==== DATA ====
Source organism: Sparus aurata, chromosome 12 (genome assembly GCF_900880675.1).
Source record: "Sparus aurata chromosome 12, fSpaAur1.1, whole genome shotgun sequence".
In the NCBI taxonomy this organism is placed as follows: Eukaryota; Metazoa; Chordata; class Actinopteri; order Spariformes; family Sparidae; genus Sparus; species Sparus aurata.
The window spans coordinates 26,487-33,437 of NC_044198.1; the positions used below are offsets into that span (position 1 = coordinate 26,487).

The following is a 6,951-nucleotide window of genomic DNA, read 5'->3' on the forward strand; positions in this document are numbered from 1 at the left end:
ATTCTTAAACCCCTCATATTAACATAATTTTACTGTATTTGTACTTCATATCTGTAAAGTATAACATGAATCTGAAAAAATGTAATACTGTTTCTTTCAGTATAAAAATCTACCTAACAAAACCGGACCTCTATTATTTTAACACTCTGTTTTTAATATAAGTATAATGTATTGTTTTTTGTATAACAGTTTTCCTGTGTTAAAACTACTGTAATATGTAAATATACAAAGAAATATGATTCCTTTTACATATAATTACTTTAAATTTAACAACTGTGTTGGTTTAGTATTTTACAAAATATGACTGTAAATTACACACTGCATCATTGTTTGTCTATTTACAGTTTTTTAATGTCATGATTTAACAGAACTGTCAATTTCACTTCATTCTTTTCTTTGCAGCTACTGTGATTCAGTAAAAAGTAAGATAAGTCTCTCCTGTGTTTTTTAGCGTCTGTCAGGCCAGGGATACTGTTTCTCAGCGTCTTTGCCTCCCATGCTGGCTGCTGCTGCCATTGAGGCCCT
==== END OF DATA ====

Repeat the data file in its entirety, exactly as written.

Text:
Source organism: Sparus aurata, chromosome 12 (genome assembly GCF_900880675.1).
Source record: "Sparus aurata chromosome 12, fSpaAur1.1, whole genome shotgun sequence".
In the NCBI taxonomy this organism is placed as follows: Eukaryota; Metazoa; Chordata; class Actinopteri; order Spariformes; family Sparidae; genus Sparus; species Sparus aurata.
The window spans coordinates 26,487-33,437 of NC_044198.1; the positions used below are offsets into that span (position 1 = coordinate 26,487).

The following is a 6,951-nucleotide window of genomic DNA, read 5'->3' on the forward strand; positions in this document are numbered from 1 at the left end:
ATTCTTAAACCCCTCATATTAACATAATTTTACTGTATTTGTACTTCATATCTGTAAAGTATAACATGAATCTGAAAAAATGTAATACTGTTTCTTTCAGTATAAAAATCTACCTAACAAAACCGGACCTCTATTATTTTAACACTCTGTTTTTAATATAAGTATAATGTATTGTTTTTTGTATAACAGTTTTCCTGTGTTAAAACTACTGTAATATGTAAATATACAAAGAAATATGATTCCTTTTACATATAATTACTTTAAATTTAACAACTGTGTTGGTTTAGTATTTTACAAAATATGACTGTAAATTACACACTGCATCATTGTTTGTCTATTTACAGTTTTTTAATGTCATGATTTAACAGAACTGTCAATTTCACTTCATTCTTTTCTTTGCAGCTACTGTGATTCAGTAAAAAGTAAGATAAGTCTCTCCTGTGTTTTTTAGCGTCTGTCAGGCCAGGGATACTGTTTCTCAGCGTCTTTGCCTCCCATGCTGGCTGCTGCTGCCATTGAGGCCCT